Welcome to my blog - a diary about living with donkeys, notes about care, my training sessions and the absolute pleasure of donkey companionship.

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Monday, June 4, 2012

More thoughts on Deworming your Donkeys

Here are some common "myths" that it seems we need to rethink when it comes to deworming our equine:

1. When you give a paste dewormer, the job is done - your animals are now "parasite-free!"

Not so!  Your donkey's parasites may have developed a resistance to the particular drug.
When I did a fecal egg count for Siog, 6 days after deworming her with Panacur paste, she showed exactly the same parasite burden as before, therefore Panacur was not effective.  Had I not re-checked, her, I might have thought she was clean!

2. The calendar says it's _____ month, therefore I had better deworm my donkeys!

Not so!  Although it's true that internal parasites may be more active at certain times of the year, for example, there is something called a "Spring rise" when more eggs hatch, it's also true that some animals carry heavier burdens than others and may not even need to be dewormed at that time.

3.  I took a manure sample to the vet and the results showed no parasites, therefore, my animal is clean.

Not necessarily so!  It could simply be that the eggs weren't hatching out in the sample you took or that 
the vet only sampled from a small amount or from the outside of the fecal ball instead of the inside.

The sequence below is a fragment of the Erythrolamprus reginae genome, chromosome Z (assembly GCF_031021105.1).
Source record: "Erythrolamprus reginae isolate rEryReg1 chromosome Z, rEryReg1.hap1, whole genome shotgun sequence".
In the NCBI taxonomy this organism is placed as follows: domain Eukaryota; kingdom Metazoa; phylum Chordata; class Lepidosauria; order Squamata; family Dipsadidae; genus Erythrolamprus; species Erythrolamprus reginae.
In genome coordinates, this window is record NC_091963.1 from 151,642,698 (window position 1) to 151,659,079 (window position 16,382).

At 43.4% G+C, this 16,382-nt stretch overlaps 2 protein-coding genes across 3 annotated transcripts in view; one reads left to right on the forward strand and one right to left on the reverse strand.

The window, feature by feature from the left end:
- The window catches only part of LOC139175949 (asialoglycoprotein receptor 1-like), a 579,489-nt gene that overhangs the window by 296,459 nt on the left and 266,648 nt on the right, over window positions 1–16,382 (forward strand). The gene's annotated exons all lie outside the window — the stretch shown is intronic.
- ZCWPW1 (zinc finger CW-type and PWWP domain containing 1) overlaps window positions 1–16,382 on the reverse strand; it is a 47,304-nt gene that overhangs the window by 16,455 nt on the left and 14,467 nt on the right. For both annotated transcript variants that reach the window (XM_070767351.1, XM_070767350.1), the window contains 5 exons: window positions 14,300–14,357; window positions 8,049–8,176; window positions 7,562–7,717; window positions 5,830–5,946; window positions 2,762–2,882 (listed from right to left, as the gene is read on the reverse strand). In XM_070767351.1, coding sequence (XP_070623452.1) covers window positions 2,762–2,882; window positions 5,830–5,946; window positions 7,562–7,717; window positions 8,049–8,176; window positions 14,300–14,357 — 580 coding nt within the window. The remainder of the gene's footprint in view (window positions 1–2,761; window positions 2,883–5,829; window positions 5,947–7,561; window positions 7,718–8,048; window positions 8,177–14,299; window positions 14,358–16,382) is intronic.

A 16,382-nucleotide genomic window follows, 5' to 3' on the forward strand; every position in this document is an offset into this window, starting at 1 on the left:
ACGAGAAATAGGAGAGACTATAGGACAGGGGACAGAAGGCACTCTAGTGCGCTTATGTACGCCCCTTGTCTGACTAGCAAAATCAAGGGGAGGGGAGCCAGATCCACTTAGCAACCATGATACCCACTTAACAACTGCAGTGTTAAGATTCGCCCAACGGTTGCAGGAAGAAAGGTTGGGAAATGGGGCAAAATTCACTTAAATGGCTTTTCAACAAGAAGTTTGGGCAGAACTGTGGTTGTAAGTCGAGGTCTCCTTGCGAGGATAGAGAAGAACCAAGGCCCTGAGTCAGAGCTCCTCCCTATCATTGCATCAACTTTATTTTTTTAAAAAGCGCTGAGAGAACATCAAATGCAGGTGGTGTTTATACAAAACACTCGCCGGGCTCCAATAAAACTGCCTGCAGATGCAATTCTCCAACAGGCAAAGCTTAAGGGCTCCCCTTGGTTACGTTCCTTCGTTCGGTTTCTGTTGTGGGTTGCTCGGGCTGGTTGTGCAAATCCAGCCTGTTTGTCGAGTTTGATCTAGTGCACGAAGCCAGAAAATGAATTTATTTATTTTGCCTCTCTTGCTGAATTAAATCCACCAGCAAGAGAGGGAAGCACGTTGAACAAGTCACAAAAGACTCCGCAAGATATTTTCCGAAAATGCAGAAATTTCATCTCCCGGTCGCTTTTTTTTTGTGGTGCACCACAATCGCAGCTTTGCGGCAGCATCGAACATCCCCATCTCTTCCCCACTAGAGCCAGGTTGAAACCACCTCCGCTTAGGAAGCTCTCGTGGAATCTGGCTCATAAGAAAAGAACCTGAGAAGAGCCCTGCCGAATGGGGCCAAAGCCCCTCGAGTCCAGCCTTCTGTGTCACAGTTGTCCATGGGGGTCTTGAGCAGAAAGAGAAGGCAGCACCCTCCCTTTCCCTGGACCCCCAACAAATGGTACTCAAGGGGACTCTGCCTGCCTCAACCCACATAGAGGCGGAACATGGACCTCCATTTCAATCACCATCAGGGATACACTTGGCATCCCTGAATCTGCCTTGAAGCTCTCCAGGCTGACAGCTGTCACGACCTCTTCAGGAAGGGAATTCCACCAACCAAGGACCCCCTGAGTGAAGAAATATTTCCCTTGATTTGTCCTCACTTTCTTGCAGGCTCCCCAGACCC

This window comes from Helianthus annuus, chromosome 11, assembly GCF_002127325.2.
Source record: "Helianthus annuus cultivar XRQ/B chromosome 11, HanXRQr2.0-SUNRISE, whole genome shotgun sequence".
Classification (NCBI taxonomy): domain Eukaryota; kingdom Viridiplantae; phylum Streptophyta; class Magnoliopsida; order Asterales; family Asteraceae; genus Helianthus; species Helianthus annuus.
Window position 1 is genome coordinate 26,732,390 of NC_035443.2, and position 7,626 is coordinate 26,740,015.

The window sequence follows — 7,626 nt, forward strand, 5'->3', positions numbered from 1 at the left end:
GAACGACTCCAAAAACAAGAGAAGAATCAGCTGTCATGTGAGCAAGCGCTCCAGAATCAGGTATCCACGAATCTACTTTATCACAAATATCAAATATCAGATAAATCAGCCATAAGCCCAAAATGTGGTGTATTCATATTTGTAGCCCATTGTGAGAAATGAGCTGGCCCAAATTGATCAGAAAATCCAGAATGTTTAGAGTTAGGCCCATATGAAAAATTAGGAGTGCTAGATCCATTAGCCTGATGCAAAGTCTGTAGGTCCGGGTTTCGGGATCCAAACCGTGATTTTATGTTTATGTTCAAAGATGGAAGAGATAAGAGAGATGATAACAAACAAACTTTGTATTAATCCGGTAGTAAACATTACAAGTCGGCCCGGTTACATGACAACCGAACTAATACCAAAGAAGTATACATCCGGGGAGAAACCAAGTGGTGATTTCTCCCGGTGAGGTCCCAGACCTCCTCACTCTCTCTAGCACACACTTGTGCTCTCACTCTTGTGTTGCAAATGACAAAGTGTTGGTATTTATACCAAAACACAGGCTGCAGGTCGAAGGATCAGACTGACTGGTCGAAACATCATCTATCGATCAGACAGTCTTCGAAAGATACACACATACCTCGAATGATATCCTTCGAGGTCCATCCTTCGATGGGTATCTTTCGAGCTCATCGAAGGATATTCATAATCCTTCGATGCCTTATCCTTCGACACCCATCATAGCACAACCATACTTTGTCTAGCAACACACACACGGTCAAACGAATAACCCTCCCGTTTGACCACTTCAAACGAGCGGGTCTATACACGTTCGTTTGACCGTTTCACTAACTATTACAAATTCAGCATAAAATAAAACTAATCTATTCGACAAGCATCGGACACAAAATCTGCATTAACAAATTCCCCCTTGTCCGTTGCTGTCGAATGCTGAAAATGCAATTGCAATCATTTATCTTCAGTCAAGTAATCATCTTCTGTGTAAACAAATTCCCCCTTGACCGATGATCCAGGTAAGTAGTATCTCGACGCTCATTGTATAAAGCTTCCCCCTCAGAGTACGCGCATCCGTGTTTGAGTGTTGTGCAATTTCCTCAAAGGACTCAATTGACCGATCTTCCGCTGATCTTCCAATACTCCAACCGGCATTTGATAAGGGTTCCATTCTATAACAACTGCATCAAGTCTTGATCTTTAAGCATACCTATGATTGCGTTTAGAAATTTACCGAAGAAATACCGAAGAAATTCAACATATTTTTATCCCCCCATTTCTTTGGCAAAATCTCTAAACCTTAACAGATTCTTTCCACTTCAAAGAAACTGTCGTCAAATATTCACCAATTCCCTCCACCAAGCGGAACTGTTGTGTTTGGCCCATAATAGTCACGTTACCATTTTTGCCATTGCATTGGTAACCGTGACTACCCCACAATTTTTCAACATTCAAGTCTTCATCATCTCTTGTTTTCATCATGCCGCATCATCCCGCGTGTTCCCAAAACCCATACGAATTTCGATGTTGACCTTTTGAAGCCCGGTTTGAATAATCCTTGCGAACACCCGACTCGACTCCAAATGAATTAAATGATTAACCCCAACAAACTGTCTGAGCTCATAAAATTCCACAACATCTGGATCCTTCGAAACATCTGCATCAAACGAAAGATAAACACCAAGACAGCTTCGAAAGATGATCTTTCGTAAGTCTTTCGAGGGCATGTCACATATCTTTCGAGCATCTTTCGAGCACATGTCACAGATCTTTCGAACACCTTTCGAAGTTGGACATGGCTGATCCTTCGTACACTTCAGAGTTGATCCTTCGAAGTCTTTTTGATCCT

4.  If one of my animals has internal parasites, then I need to deworm them all (batch deworming.)

Not so!  Some animals are prone to parasite burdens, some are not.  Treat them as individuals.

The best way to deal with all of the above, is to invest in a microscope and learn to do FECs (fecal egg counts) yourself and then to test fairly often, say once a month for each animal.  It's really not hard to learn!


  1. I just did FECs on 2 donkeys. I did them myself as I have learned this technique and taught it. One donkey has 700 and the other 1200 eggs/gram of feces.

    I have read online on one website that over 400epg is considered moderate and it is time to deworm.

    Is there a published table on recommended levels for deworming?

  2. You add up the # of eggs (usually strongyles) that you see and if you are using a double McMaster slide, multiply that # x 25. Make sure to only count the eggs within the grids. If you are over 200, then consider deworming.
    If you're using a different method, the numbers will be different. I'm only familiar with the McMaster method.